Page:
Merrill Garbus has been determined to play by her own rules. As Tune-Yards, she has cut a sound of rock backbeats with complex polyrhythms for the last decade, and slightly beyond. With her unkempt hair, vibrant stripes of face paint and often-colourful clothing choices, Garbus welcomed attendees at Toronto’s Danforth Music Hall literally in the dark. The only illumination, the harsh blasts of fluorescents, set an uncertain mood as she picked up her drumsticks and began banging away.
Pleasing the crowd by working fan favourite Gangsta early on, Merrill Garbus sped up her delivery into an all-out wallop, accompanied by bass player/collaborator, Nate Brenner, and an additional touring drummer. With a torrent of percussion and superbly nuanced harmonies, the initial stark stage lighting also gave way to a technicolour explosion, matching uncanny hooks while begging the crowd to move their bodies. By contrast, her new album I Can Feel You Creep into My Private Life confronts challenging questions (i.e. identity, appropriation) in a manner that may have flown over many heads. Gone were her confetti experimentations of the past, now replaced by a serious, more mature artist.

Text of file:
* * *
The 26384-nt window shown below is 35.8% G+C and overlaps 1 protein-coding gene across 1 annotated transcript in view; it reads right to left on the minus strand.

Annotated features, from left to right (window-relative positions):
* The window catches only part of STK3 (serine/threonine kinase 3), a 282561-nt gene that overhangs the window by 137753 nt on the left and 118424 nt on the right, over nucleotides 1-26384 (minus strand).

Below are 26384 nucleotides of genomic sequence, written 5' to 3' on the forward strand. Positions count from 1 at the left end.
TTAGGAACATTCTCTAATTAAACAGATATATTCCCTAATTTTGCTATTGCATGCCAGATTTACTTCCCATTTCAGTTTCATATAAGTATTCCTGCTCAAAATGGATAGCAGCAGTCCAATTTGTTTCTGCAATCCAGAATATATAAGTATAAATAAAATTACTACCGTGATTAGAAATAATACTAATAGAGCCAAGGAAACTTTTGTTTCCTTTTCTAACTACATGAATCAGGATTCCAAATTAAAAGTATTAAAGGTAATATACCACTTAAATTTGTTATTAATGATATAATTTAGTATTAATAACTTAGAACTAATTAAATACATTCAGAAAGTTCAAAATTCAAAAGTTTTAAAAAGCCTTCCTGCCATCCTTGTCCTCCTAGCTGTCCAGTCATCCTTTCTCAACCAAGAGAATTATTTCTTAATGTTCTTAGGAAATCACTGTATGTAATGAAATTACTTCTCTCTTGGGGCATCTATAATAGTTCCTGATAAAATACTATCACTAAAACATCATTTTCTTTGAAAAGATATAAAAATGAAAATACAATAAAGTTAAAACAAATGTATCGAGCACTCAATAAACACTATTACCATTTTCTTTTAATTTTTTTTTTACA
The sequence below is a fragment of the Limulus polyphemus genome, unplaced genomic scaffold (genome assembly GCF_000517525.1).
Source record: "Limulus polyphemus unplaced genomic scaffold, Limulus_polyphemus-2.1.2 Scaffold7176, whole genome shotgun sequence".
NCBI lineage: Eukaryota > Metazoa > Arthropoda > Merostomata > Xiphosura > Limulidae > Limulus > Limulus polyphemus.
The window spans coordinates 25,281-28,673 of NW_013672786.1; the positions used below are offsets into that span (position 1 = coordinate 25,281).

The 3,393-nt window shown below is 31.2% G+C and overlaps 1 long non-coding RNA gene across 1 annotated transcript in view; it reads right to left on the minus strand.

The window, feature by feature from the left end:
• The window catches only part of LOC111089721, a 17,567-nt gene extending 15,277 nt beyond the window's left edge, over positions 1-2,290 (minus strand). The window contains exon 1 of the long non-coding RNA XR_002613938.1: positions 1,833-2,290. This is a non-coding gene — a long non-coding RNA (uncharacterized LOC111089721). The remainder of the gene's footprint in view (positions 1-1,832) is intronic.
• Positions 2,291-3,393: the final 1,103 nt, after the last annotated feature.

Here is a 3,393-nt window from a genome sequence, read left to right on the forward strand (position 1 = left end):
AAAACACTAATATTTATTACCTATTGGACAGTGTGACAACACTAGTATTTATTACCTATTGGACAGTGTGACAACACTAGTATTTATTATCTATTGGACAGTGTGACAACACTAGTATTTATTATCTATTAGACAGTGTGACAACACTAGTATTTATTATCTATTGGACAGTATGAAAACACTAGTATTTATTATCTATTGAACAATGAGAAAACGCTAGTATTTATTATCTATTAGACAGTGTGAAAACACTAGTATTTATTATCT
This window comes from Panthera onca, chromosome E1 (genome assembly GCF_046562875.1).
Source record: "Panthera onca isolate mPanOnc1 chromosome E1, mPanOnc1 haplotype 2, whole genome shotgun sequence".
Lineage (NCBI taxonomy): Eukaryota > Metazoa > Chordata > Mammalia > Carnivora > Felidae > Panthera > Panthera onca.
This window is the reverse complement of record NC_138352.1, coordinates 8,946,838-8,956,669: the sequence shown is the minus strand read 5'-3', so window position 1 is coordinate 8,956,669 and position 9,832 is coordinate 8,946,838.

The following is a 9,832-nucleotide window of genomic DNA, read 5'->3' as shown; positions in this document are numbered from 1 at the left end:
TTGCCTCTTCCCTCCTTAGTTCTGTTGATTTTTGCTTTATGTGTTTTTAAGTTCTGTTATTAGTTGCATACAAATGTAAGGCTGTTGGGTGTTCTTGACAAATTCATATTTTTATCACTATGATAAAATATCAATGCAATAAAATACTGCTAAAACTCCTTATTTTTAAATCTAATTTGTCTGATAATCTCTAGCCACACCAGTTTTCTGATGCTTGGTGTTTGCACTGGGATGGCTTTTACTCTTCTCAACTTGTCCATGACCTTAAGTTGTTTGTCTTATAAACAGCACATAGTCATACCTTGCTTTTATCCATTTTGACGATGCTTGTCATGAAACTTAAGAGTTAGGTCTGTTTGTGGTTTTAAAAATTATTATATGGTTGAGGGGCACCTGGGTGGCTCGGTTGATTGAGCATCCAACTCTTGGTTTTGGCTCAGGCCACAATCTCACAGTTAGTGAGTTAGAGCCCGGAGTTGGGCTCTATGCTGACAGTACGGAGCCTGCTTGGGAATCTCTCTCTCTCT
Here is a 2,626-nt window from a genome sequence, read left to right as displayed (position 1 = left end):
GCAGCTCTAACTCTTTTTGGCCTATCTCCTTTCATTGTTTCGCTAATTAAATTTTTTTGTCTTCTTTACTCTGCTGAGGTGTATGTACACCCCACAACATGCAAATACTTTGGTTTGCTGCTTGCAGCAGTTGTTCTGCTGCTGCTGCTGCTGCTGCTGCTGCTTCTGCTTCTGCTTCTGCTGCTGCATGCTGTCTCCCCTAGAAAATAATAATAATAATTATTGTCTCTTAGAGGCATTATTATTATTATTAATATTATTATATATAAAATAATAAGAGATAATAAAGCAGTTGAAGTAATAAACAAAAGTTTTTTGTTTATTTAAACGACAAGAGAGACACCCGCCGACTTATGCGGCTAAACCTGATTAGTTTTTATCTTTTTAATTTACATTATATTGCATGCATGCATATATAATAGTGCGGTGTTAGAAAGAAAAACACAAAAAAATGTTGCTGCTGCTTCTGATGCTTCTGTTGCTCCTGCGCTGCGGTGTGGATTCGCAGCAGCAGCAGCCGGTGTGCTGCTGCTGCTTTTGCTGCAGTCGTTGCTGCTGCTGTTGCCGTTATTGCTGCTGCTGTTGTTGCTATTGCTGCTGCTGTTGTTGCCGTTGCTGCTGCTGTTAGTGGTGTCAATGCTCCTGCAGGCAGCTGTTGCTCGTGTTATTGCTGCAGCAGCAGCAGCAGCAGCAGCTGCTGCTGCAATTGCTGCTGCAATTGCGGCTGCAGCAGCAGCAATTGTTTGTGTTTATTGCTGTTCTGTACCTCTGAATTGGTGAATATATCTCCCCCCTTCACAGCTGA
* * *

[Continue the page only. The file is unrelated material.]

Nevertheless, throughout the night’s set, Garbus manoeuvred the texture and tempo of her layered loop effects with her most vital instrument: her voice. On Powa, she effortlessly alternated from delicate songstress to possessed wailer, ukulele clutched tightly in hand, building her towering sound like an architect. Overall, there was a strong animalism to the entire evening, from Nate Brenner’s robust baselines to Merrill Garbus’ croon, which proved equally majestic, raw, and real. With their music so creative and modern, Tune-Yards almost seem like an anomaly in today’s music realm.